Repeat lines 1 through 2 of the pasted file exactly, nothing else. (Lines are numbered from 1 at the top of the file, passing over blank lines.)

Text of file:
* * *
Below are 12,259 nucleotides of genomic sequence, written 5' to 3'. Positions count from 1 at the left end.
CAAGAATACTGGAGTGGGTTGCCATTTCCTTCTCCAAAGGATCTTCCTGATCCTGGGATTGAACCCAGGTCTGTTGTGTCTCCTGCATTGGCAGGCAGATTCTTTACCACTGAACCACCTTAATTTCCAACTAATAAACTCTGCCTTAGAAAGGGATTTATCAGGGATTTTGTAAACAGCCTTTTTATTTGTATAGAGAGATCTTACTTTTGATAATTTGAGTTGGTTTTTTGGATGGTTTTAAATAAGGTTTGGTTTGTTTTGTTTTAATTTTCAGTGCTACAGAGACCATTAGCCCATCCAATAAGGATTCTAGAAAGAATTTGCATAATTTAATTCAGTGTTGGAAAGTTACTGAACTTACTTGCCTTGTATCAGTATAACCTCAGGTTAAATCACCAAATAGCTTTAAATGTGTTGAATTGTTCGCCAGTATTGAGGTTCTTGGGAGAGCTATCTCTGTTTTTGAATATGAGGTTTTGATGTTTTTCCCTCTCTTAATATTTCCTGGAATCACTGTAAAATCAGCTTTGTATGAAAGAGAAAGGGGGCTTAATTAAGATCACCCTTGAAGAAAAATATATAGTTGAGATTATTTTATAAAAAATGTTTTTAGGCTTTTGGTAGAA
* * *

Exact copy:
Below are 12,259 nucleotides of genomic sequence, written 5' to 3'. Positions count from 1 at the left end.
CAAGAATACTGGAGTGGGTTGCCATTTCCTTCTCCAAAGGATCTTCCTGATCCTGGGATTGAACCCAGGTCTGTTGTGTCTCCTGCATTGGCAGGCAGATTCTTTACCACTGAACCACCTTAATTTCCAACTAATAAACTCTGCCTTAGAAAGGGATTTATCAGGGATTTTGTAAACAGCCTTTTTATTTGTATAGAGAGATCTTACTTTTGATAATTTGAGTTGGTTTTTTGGATGGTTTTAAATAAGGTTTGGTTTGTTTTGTTTTAATTTTCAGTGCTACAGAGACCATTAGCCCATCCAATAAGGATTCTAGAAAGAATTTGCATAATTTAATTCAGTGTTGGAAAGTTACTGAACTTACTTGCCTTGTATCAGTATAACCTCAGGTTAAATCACCAAATAGCTTTAAATGTGTTGAATTGTTCGCCAGTATTGAGGTTCTTGGGAGAGCTATCTCTGTTTTTGAATATGAGGTTTTGATGTTTTTCCCTCTCTTAATATTTCCTGGAATCACTGTAAAATCAGCTTTGTATGAAAGAGAAAGGGGGCTTAATTAAGATCACCCTTGAAGAAAAATATATAGTTGAGATTATTTTATAAAAAATGTTTTTAGGCTTTTGGTAGAA